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06-16-2015 | Psychosocial care | Article

When Does Personalized Feedback Make A Difference? A Narrative Review of Recent Findings and Their Implications for Promoting Better Diabetes Self-Care

Journal:
Current Diabetes Reports

Authors: William H. Polonsky, Lawrence Fisher

Publisher: Springer US

Abstract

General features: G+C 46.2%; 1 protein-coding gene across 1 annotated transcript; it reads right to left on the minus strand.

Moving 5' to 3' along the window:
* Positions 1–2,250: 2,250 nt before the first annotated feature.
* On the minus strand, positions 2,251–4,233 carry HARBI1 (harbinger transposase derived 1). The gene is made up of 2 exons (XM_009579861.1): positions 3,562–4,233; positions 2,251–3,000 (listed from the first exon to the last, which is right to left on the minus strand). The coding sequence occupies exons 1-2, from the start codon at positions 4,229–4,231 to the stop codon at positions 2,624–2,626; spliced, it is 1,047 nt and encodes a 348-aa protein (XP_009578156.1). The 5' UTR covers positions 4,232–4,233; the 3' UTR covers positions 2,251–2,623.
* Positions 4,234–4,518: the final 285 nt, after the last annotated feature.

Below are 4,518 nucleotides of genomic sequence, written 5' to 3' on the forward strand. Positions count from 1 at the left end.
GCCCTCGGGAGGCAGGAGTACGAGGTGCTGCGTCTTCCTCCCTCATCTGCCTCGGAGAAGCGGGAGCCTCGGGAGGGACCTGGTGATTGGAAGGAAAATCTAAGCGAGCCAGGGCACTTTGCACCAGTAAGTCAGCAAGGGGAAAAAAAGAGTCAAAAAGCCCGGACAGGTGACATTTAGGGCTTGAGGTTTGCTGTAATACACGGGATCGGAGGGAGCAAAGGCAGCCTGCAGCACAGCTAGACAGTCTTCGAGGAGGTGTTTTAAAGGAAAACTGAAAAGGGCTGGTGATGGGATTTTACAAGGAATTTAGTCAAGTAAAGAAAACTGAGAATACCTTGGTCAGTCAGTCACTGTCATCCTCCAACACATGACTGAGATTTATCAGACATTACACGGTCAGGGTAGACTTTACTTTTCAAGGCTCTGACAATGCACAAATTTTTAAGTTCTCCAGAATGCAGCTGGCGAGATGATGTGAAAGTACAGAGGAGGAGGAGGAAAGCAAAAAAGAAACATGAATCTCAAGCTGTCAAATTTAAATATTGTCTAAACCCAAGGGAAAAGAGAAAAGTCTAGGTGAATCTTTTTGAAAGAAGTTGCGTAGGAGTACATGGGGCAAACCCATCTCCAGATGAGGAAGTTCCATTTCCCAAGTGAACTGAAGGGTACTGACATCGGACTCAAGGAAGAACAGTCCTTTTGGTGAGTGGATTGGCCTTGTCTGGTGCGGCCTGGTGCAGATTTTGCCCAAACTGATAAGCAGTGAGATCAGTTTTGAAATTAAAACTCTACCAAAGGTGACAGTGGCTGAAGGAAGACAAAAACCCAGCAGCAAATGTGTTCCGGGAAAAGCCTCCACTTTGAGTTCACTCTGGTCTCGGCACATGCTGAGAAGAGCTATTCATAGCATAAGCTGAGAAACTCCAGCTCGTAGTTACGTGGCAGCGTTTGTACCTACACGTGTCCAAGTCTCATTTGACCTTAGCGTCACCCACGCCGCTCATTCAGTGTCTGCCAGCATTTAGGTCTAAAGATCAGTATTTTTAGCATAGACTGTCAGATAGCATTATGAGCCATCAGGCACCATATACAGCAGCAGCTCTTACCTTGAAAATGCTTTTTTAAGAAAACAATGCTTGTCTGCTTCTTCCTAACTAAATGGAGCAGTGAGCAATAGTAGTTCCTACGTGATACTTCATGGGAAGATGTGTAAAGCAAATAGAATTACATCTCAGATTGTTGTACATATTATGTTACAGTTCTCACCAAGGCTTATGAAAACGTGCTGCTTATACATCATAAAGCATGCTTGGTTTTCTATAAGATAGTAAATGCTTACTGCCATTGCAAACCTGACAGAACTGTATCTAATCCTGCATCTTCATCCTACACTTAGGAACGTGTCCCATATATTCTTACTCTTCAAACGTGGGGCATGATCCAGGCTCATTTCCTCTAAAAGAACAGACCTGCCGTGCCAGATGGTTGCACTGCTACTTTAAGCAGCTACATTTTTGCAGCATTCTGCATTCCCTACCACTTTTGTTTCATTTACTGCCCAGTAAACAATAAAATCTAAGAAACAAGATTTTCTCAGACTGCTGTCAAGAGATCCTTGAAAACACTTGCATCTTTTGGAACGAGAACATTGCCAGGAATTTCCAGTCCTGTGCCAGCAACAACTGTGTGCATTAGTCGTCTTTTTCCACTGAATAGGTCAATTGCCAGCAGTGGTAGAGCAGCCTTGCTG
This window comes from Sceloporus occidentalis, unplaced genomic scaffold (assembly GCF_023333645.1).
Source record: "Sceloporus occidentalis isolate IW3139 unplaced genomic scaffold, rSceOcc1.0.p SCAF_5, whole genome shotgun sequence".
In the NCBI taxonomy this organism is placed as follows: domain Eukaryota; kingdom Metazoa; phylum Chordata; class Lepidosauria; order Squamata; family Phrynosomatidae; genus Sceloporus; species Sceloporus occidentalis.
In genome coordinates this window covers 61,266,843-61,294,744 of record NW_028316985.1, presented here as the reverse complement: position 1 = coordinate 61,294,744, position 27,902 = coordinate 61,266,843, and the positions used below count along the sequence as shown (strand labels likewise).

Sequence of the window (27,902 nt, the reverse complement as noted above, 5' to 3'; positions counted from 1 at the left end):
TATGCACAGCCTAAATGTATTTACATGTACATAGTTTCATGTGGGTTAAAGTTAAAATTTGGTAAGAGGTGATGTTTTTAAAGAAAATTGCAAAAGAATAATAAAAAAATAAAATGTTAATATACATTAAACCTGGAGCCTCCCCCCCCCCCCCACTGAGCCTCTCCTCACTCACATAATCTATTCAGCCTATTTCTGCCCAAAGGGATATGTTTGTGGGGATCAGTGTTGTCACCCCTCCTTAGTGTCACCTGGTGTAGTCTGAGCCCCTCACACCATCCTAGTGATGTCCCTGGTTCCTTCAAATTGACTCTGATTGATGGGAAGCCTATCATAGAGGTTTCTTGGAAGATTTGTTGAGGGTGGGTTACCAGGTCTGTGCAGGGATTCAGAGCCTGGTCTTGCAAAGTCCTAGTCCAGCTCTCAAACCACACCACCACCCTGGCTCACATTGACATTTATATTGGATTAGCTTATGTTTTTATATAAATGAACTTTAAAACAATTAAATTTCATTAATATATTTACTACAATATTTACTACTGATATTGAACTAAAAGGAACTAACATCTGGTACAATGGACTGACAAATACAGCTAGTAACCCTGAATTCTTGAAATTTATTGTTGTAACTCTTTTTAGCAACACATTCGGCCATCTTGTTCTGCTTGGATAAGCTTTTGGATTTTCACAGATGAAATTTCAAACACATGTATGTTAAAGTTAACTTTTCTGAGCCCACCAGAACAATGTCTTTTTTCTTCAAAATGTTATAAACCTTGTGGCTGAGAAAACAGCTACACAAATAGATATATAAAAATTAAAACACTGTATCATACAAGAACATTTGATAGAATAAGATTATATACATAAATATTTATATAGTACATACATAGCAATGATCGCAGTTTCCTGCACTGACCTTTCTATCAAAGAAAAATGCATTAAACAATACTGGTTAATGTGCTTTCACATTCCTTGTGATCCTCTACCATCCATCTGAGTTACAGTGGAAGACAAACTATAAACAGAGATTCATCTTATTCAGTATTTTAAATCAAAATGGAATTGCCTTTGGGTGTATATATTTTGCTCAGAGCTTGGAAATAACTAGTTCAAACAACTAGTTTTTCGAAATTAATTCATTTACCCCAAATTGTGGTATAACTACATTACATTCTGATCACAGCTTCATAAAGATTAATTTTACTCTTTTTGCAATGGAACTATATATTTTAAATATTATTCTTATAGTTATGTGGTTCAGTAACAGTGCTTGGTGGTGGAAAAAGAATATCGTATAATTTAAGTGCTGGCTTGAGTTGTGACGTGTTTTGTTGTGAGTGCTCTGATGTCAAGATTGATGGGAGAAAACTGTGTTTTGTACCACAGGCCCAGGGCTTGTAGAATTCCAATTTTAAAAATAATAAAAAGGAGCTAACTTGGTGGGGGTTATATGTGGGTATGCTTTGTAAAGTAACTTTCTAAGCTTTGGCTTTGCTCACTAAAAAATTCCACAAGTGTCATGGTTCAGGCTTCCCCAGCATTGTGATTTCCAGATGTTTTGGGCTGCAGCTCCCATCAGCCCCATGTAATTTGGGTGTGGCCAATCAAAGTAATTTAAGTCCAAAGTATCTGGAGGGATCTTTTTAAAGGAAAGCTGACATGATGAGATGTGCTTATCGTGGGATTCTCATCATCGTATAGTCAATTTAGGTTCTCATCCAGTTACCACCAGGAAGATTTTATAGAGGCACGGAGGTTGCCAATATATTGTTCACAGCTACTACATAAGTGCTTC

Providing behavioral, biomarker, or disease risk feedback to patients is a key component of most behavioral interventions in diabetes, but it remains unclear what is necessary for such feedback to be truly engaging and effective. We sought to identify how personalized health-related feedback is most effectively designed and delivered, and how feedback may be tailored to meet the needs of individual patients with diabetes. To do so, we systematically reviewed recent findings concerning the effectiveness of feedback in eight health-related areas, including several specific to diabetes care (blood glucose monitoring and HbA1c) and others which touch on broader care dimensions (blood pressure, cholesterol, dietary intake, pedometer usage, self-weighing, and medical imaging). Five interdependent characteristics of health-related feedback were identified (clarity of the feedback message, personal meaningfulness of the feedback, frequency of feedback, guidance and support accompanying feedback, and interplay between feedback and patient characteristics) and applications for use in diabetes care were provided. Findings suggested that feedback will be most effective when it is easy for patients to understand and is personally meaningful, frequency of feedback is appropriate to the characteristics of the behavior/biomarker, guidance for using feedback is provided, and feedback is qualified by patient characteristics. We suggest that the effectiveness of feedback to promote better diabetes outcomes requires careful consideration of the feedback message, how it is delivered, and characteristics of the recipients.

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